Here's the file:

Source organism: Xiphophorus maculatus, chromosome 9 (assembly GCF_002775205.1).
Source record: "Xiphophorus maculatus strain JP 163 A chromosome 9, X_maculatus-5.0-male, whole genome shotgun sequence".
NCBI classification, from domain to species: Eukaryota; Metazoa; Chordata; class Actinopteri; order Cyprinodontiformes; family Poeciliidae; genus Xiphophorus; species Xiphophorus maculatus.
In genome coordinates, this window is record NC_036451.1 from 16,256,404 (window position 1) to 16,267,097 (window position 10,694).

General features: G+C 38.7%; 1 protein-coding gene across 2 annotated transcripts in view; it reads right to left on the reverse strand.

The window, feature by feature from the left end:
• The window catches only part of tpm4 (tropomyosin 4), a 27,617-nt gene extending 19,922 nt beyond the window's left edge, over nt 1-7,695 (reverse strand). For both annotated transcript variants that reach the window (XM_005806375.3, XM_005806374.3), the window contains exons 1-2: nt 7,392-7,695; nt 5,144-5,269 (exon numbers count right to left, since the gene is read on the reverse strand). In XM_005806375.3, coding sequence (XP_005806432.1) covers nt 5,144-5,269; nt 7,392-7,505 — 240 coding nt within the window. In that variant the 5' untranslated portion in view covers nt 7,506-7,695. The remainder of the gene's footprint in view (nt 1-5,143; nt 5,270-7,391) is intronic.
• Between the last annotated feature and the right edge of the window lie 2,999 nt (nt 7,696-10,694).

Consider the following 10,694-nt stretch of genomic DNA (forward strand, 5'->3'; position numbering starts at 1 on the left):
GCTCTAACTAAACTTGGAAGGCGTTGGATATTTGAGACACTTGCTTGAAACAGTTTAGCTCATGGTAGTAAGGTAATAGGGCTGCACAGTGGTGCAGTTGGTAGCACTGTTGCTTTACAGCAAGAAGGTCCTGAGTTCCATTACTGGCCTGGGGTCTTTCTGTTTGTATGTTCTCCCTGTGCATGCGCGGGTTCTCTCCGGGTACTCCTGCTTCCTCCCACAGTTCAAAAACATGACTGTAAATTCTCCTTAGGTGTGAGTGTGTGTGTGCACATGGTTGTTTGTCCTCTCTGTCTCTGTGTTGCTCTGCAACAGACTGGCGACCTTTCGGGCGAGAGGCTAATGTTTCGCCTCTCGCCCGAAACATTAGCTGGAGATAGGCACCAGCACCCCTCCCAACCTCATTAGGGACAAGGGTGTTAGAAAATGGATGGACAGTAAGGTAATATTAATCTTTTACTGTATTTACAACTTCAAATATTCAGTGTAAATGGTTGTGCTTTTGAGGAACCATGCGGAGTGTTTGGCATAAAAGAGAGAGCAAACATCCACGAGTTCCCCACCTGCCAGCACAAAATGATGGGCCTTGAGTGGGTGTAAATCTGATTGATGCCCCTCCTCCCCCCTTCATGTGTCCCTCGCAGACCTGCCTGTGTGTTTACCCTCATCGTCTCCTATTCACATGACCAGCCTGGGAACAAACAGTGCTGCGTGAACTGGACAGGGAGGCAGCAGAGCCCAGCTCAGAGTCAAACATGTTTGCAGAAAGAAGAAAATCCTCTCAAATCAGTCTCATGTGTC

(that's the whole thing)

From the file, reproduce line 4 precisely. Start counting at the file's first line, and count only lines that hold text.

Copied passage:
In genome coordinates, this window is record NC_036451.1 from 16,256,404 (window position 1) to 16,267,097 (window position 10,694).